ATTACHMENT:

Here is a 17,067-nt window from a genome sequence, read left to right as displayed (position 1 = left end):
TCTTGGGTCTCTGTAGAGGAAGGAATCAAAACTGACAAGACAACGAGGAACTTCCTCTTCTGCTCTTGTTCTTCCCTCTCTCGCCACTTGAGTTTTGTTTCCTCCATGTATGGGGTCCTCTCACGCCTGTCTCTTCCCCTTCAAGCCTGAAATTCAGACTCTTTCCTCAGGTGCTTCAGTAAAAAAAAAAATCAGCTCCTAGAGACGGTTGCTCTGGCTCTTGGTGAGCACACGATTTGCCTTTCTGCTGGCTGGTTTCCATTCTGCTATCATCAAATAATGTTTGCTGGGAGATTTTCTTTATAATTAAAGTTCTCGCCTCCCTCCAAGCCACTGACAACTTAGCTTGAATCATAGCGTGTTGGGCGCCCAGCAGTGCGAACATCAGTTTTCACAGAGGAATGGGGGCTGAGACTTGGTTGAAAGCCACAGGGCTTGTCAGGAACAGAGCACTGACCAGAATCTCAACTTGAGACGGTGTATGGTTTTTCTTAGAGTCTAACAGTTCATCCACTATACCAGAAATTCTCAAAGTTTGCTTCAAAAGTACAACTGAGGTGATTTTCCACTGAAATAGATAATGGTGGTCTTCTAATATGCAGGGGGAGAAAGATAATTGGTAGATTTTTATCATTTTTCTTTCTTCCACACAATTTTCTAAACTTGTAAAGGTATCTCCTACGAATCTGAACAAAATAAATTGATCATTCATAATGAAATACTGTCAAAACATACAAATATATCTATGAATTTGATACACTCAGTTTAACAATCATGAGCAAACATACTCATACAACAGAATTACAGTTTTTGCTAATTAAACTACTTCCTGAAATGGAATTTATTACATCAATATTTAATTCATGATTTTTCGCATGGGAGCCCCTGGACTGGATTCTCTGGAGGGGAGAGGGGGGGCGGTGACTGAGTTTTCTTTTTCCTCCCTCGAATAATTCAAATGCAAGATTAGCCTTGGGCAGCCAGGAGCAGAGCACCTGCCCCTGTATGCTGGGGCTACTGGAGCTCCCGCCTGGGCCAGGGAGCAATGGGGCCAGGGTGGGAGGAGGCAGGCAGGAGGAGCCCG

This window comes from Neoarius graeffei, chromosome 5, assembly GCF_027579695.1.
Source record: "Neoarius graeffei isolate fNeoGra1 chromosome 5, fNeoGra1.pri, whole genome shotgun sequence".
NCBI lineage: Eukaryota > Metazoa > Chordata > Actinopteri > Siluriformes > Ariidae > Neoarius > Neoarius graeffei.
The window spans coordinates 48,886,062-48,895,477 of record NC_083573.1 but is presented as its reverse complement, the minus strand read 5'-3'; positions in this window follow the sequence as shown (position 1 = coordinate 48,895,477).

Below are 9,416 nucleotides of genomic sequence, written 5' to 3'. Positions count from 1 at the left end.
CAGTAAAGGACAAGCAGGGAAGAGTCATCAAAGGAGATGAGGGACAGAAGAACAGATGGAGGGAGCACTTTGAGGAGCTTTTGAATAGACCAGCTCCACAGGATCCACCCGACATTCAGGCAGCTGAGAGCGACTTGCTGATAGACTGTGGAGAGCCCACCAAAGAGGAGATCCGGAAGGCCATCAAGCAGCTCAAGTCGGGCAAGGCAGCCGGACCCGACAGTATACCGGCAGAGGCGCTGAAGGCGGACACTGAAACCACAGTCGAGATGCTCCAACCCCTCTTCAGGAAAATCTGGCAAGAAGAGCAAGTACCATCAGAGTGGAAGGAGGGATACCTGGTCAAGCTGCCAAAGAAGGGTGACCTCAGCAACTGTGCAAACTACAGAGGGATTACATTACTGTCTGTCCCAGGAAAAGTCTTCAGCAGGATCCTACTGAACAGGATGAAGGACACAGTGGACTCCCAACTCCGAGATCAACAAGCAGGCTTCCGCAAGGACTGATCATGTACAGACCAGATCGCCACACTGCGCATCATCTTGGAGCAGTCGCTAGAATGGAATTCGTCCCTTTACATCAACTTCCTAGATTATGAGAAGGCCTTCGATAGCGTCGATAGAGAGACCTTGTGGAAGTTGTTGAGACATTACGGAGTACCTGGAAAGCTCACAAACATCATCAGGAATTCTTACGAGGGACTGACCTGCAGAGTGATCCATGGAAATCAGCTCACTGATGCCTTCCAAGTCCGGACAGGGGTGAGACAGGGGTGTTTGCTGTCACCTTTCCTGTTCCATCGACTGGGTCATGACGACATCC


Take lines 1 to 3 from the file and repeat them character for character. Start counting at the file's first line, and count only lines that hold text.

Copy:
Here is a 17,067-nt window from a genome sequence, read left to right as displayed (position 1 = left end):
TCTTGGGTCTCTGTAGAGGAAGGAATCAAAACTGACAAGACAACGAGGAACTTCCTCTTCTGCTCTTGTTCTTCCCTCTCTCGCCACTTGAGTTTTGTTTCCTCCATGTATGGGGTCCTCTCACGCCTGTCTCTTCCCCTTCAAGCCTGAAATTCAGACTCTTTCCTCAGGTGCTTCAGTAAAAAAAAAAATCAGCTCCTAGAGACGGTTGCTCTGGCTCTTGGTGAGCACACGATTTGCCTTTCTGCTGGCTGGTTTCCATTCTGCTATCATCAAATAATGTTTGCTGGGAGATTTTCTTTATAATTAAAGTTCTCGCCTCCCTCCAAGCCACTGACAACTTAGCTTGAATCATAGCGTGTTGGGCGCCCAGCAGTGCGAACATCAGTTTTCACAGAGGAATGGGGGCTGAGACTTGGTTGAAAGCCACAGGGCTTGTCAGGAACAGAGCACTGACCAGAATCTCAACTTGAGACGGTGTATGGTTTTTCTTAGAGTCTAACAGTTCATCCACTATACCAGAAATTCTCAAAGTTTGCTTCAAAAGTACAACTGAGGTGATTTTCCACTGAAATAGATAATGGTGGTCTTCTAATATGCAGGGGGAGAAAGATAATTGGTAGATTTTTATCATTTTTCTTTCTTCCACACAATTTTCTAAACTTGTAAAGGTATCTCCTACGAATCTGAACAAAATAAATTGATCATTCATAATGAAATACTGTCAAAACATACAAATATATCTATGAATTTGATACACTCAGTTTAACAATCATGAGCAAACATACTCATACAACAGAATTACAGTTTTTGCTAATTAAACTACTTCCTGAAATGGAATTTATTACATCAATATTTAATTCATGATTTTTCGCATGGGAGCCCCTGGACTGGATTCTCTGGAGGGGAGAGGGGGGGCGGTGACTGAGTTTTCTTTTTCCTCCCTCGAATAATTCAAATGCAAGATTAGCCTTGGGCAGCCAGGAGCAGAGCACCTGCCCCTGTATGCTGGGGCTACTGGAGCTCCCGCCTGGGCCAGGGAGCAATGGGGCCAGGGTGGGAGGAGGCAGGCAGGAGGAGCCCG

This window comes from Neoarius graeffei, chromosome 5, assembly GCF_027579695.1.